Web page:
Patchwork [3/5] hw/pxa2xx_lcd.c: drop VMSTATE_UINTTL usage

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Submitter Mitsyanko Igor
Date Feb. 22, 2012, 10:15 a.m.
Message ID <1329905754-11873-4-git-send-email-i.mitsyanko@samsung.com>
Download mbox | patch
Permalink /patch/142431/
State New
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Comments

Mitsyanko Igor - Feb. 22, 2012, 10:15 a.m.
Convert three variables in DMAChannel state from type target_phys_addr_t to uint32_t,
use VMSTATE_UINT32 instead of VMSTATE_UINTTL for these variables.
We can do it safely because:
1) pxa2xx has 32-bit physical address;
2) rest of the code in this file treats these variables as uint32_t;
3) we shouldn't have used VMSTATE_UINTTL in the first place because this macro
is for target_ulong type (which can be different from target_phys_addr_t).

Signed-off-by: Igor Mitsyanko <i.mitsyanko@samsung.com>
---
 hw/pxa2xx_lcd.c |   12 ++++++------
 1 files changed, 6 insertions(+), 6 deletions(-)
Peter Maydell - Feb. 22, 2012, 11:07 a.m.
On 22 February 2012 10:15, Igor Mitsyanko <i.mitsyanko@samsung.com> wrote:
> Convert three variables in DMAChannel state from type target_phys_addr_t to uint32_t,
> use VMSTATE_UINT32 instead of VMSTATE_UINTTL for these variables.
> We can do it safely because:
> 1) pxa2xx has 32-bit physical address;
> 2) rest of the code in this file treats these variables as uint32_t;
> 3) we shouldn't have used VMSTATE_UINTTL in the first place because this macro
> is for target_ulong type (which can be different from target_phys_addr_t).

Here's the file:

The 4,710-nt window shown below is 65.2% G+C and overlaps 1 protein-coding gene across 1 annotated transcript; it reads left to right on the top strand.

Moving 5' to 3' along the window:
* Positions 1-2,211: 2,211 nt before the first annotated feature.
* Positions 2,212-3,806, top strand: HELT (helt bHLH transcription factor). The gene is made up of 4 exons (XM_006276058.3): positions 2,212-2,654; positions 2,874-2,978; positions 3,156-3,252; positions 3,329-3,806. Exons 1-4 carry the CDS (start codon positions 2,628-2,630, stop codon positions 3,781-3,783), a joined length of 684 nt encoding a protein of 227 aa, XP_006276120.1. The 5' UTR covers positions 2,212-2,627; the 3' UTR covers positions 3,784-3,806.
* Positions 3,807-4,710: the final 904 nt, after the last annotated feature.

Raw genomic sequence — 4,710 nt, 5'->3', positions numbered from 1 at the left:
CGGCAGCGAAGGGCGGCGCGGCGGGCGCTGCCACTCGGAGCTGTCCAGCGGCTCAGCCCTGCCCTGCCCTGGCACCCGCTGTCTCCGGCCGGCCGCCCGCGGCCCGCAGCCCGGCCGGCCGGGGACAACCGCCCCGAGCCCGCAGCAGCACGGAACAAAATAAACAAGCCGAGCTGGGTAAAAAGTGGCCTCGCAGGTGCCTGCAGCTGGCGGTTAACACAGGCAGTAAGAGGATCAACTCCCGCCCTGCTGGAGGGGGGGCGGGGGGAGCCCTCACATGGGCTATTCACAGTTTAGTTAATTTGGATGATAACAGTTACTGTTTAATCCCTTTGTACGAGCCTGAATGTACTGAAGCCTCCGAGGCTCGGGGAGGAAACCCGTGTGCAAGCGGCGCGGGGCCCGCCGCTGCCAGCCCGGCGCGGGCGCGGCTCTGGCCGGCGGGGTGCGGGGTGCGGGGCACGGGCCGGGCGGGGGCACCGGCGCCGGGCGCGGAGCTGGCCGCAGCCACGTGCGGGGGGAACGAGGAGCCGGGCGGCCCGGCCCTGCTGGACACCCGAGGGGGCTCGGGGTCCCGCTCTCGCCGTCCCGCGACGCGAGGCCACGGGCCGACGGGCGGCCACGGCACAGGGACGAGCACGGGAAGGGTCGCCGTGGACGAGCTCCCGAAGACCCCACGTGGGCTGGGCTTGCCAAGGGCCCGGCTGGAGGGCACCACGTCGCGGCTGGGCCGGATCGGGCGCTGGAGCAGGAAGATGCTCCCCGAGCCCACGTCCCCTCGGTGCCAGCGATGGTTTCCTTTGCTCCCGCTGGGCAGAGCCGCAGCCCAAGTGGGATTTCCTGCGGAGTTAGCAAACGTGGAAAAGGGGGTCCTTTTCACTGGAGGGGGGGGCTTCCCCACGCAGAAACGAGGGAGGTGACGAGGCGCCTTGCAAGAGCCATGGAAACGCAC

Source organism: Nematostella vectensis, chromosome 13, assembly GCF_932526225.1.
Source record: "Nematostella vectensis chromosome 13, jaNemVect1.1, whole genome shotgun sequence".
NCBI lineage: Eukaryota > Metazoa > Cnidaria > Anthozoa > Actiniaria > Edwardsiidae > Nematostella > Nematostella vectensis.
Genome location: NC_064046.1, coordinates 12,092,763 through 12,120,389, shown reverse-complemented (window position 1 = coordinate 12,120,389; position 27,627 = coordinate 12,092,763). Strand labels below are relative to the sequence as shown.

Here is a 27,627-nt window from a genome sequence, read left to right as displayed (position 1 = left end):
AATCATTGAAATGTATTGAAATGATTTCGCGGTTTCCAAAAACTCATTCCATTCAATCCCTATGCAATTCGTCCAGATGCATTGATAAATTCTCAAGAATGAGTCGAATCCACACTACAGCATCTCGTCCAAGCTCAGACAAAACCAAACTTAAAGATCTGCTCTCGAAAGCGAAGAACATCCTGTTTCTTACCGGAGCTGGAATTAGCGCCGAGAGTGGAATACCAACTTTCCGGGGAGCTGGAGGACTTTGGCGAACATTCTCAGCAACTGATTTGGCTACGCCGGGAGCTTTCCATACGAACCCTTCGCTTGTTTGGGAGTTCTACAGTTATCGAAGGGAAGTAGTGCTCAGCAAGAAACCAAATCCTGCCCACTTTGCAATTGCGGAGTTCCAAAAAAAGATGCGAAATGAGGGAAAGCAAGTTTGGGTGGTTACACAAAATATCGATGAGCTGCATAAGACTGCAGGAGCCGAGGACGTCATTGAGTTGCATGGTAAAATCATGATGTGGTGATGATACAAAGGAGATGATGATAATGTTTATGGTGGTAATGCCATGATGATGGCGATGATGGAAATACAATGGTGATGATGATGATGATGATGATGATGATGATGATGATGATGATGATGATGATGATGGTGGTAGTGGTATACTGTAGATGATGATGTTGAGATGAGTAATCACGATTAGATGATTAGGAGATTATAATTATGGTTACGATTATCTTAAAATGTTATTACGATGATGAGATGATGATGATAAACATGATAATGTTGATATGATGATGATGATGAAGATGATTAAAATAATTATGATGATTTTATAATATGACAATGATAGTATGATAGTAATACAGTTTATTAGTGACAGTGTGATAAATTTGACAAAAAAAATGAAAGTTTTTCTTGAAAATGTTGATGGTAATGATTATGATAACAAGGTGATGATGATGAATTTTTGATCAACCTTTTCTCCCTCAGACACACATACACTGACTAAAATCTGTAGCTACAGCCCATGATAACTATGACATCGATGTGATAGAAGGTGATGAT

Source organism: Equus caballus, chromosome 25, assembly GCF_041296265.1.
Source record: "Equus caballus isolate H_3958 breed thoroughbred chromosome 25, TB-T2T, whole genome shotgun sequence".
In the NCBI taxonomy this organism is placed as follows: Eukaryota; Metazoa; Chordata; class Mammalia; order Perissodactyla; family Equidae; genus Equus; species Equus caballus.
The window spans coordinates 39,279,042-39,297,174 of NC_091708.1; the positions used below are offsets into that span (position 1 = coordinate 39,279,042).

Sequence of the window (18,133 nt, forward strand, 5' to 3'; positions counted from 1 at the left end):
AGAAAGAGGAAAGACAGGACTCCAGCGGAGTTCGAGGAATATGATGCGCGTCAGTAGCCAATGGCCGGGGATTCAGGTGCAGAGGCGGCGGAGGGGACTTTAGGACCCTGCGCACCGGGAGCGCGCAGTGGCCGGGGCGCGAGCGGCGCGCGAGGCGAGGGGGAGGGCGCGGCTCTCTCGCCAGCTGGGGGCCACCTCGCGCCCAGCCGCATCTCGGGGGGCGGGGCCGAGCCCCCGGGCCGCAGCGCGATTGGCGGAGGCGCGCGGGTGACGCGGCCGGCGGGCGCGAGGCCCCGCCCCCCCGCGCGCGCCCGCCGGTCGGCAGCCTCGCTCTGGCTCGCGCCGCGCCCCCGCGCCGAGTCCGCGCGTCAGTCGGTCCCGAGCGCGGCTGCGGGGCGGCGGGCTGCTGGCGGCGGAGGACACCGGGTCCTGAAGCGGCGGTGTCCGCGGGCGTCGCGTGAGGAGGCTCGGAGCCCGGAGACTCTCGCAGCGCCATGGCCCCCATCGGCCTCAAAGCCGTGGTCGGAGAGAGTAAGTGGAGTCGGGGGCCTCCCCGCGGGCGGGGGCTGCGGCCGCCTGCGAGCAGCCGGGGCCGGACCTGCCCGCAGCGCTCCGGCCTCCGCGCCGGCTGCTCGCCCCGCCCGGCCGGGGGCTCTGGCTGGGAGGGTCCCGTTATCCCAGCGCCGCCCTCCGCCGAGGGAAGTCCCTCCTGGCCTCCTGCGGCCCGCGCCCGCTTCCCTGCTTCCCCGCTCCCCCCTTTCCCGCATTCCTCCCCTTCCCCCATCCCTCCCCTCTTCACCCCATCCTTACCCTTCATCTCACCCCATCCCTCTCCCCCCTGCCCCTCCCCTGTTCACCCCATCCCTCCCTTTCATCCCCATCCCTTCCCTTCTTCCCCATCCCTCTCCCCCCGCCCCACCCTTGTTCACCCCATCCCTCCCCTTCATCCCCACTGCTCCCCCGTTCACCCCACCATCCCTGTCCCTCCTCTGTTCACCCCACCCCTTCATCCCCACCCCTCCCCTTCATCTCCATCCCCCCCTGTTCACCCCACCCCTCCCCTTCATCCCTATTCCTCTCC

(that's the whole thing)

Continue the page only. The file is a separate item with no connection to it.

>
> Signed-off-by: Igor Mitsyanko <i.mitsyanko@samsung.com>
> ---
>  hw/pxa2xx_lcd.c |   12 ++++++------
>  1 files changed, 6 insertions(+), 6 deletions(-)
>
> diff --git a/hw/pxa2xx_lcd.c b/hw/pxa2xx_lcd.c
> index 9495226..4b712bb 100644
> --- a/hw/pxa2xx_lcd.c
> +++ b/hw/pxa2xx_lcd.c
> @@ -19,15 +19,15 @@
>  #include "framebuffer.h"
>
>  struct DMAChannel {
> -    target_phys_addr_t branch;
> +    uint32_t branch;
>     uint8_t up;
>     uint8_t palette[1024];
>     uint8_t pbuffer[1024];
>     void (*redraw)(PXA2xxLCDState *s, target_phys_addr_t addr,
>                    int *miny, int *maxy);
>
> -    target_phys_addr_t descriptor;
> -    target_phys_addr_t source;
> +    uint32_t descriptor;
> +    uint32_t source;
>     uint32_t id;
>     uint32_t command;
>  };
> @@ -934,11 +934,11 @@ static const VMStateDescription vmstate_dma_channel = {
>     .minimum_version_id = 0,
>     .minimum_version_id_old = 0,
>     .fields      = (VMStateField[]) {
> -        VMSTATE_UINTTL(branch, struct DMAChannel),
> +        VMSTATE_UINT32(branch, struct DMAChannel),
>         VMSTATE_UINT8(up, struct DMAChannel),
>         VMSTATE_BUFFER(pbuffer, struct DMAChannel),
> -        VMSTATE_UINTTL(descriptor, struct DMAChannel),
> -        VMSTATE_UINTTL(source, struct DMAChannel),
> +        VMSTATE_UINT32(descriptor, struct DMAChannel),
> +        VMSTATE_UINT32(source, struct DMAChannel),
>         VMSTATE_UINT32(id, struct DMAChannel),
>         VMSTATE_UINT32(command, struct DMAChannel),